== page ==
Which Assets Have to Go Through Probate?

Probate is commonly considered to be a burden on the family of the deceased. While the probate process can be complex, expensive, and stressful, the good news is that not all of a person’s assets and property must go through probate. There are ways to ensure certain assets avoid the probate process upon death. 

Probate Assets

The probate process requires an inventory of the deceased’s assets and debts. The estate must use the assets to pay off the debts. After that, any asset that does not already have a beneficiary designated must go through the court’s probate process before it can be distributed to the heirs or devisees. 

Any asset being distributed via the probate process is considered probate property. This can apply to both real and personal properties. This does not mean, however, that each of Grandma’s individual porcelain figurines will go through probate. Most states have laws and dollar limits on what qualifies a property or asset to go through probate. Think big-ticket items, like the following assets:

  • Real property (homes, vacant land)
  • Automobiles 
  • Bank Accounts

Exception: if the above assets are held jointly, for example with a spouse, then often that property passes directly to the spouse, no probate needed.

Avoiding Probate
Primarily, any property that was owned solely in the name of the deceased will pass through probate. However, with the right planning, even those assets can avoid probate.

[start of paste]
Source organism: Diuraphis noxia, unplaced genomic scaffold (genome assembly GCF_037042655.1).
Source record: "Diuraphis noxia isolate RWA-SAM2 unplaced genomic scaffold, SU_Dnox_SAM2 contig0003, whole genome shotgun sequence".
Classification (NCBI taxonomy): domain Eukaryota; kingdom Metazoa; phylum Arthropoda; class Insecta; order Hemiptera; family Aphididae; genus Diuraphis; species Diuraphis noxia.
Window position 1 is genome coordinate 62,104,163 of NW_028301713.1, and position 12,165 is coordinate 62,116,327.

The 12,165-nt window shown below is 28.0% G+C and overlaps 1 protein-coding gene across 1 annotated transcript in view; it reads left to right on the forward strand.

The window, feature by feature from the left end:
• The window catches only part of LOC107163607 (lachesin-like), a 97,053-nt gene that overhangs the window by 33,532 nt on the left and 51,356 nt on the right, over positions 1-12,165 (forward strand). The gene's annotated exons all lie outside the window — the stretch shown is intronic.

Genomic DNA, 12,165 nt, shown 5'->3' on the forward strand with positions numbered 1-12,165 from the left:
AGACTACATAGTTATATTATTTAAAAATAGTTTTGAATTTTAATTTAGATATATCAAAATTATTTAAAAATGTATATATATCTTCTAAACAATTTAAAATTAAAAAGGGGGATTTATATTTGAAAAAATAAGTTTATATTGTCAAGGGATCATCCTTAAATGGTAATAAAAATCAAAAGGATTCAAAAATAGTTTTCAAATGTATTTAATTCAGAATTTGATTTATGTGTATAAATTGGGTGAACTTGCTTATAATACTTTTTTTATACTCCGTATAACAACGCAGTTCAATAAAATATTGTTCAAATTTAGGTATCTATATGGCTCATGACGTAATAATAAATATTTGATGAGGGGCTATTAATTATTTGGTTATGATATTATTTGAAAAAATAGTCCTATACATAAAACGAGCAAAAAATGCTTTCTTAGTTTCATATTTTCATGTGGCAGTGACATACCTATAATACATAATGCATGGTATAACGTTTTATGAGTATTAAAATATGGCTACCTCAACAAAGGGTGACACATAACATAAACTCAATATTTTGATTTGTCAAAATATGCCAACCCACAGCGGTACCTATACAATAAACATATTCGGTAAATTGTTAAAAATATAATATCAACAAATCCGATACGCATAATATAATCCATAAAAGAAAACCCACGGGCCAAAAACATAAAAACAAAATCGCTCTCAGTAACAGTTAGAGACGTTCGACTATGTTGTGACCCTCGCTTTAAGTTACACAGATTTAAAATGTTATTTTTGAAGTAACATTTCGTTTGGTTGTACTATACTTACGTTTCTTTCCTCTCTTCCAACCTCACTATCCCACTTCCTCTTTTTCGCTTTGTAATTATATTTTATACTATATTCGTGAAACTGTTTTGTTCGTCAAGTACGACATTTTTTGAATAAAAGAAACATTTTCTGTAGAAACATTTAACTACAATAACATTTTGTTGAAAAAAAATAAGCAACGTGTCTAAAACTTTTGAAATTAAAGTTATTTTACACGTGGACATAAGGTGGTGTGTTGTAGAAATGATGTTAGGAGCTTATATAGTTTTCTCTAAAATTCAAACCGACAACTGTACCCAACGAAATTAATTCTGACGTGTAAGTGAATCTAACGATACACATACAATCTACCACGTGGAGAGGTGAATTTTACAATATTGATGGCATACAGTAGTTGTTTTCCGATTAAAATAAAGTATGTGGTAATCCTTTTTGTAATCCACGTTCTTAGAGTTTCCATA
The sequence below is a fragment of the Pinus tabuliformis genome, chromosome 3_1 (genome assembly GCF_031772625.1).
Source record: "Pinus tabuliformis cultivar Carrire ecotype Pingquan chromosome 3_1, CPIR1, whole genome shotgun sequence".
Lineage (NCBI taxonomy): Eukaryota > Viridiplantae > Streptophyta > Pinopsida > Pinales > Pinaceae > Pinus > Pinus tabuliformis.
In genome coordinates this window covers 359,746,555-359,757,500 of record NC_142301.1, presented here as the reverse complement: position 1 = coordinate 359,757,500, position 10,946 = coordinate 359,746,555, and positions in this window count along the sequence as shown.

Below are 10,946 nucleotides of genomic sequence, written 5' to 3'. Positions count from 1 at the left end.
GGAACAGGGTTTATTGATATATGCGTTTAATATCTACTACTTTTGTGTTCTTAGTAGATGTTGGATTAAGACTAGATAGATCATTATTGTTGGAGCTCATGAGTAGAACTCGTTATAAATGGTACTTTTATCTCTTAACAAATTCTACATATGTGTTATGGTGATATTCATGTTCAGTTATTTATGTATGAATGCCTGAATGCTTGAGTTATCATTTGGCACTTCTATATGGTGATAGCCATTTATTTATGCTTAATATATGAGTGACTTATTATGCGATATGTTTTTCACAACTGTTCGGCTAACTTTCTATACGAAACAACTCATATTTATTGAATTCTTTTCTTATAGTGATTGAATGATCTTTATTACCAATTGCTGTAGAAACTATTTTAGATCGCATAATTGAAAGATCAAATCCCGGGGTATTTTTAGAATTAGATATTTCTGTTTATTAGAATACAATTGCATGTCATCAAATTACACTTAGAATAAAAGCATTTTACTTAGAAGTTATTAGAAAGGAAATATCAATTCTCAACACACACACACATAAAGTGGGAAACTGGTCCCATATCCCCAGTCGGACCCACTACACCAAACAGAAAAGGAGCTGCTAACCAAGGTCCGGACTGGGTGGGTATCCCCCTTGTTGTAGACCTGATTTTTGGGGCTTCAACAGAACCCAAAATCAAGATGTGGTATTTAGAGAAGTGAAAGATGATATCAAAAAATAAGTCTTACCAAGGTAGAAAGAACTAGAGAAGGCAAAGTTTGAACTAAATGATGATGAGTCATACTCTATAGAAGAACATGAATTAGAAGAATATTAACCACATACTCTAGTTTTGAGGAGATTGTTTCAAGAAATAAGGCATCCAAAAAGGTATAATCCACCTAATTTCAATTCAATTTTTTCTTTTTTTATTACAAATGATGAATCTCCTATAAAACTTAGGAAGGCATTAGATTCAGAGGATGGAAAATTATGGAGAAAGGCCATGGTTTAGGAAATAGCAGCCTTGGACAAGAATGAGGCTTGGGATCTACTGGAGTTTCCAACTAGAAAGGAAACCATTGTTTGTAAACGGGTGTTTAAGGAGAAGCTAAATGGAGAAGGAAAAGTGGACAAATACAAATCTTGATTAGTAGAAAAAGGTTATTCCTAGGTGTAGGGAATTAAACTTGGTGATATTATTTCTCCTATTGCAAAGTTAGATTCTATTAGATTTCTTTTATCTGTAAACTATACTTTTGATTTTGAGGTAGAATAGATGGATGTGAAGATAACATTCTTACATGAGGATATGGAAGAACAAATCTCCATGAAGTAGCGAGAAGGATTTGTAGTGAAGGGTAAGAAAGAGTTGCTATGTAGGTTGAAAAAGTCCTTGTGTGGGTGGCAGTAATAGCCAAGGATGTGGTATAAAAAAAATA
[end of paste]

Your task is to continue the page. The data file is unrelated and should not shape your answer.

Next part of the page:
• Account Beneficiary Designations: Many financial institutions, life insurance policies, and retirement accounts allow the owner to designate beneficiaries of the account while they are still alive. After the owner’s death, the account passes directly to the designated beneficiary and avoids probate.
  • Real Property Deeds: Many states allow for beneficiary deeds or transfer-on-death deeds. This allows an owner of real property to execute a deed that names a beneficiary who will obtain title to the property at the owner’s death without going through probate. The deed gets recorded while the owner is still alive in the county where the real property is located. 
  • Title Assets with Rights of Survivorship: Assets that are owned jointly with right of survivorship will pass directly to the surviving owner and avoid probate. This is a common way for married couples to hold title to real property and bank accounts. 
  • Set Up a Living Trust: A living trust is an entity created during your lifetime to hold assets for the purpose of distributing them after your death. Unlike a will, living trusts are not usually subject to the lengthy legal and often expensive probate process. 

If a family member of yours has recently passed, or if you want to learn more about how your family can avoid probate upon your passing, consider meeting with a lawyer, like a probate lawyer, today. An experienced estate planning attorney can help guide you through the probate process, and help you learn how to avoid it in the future.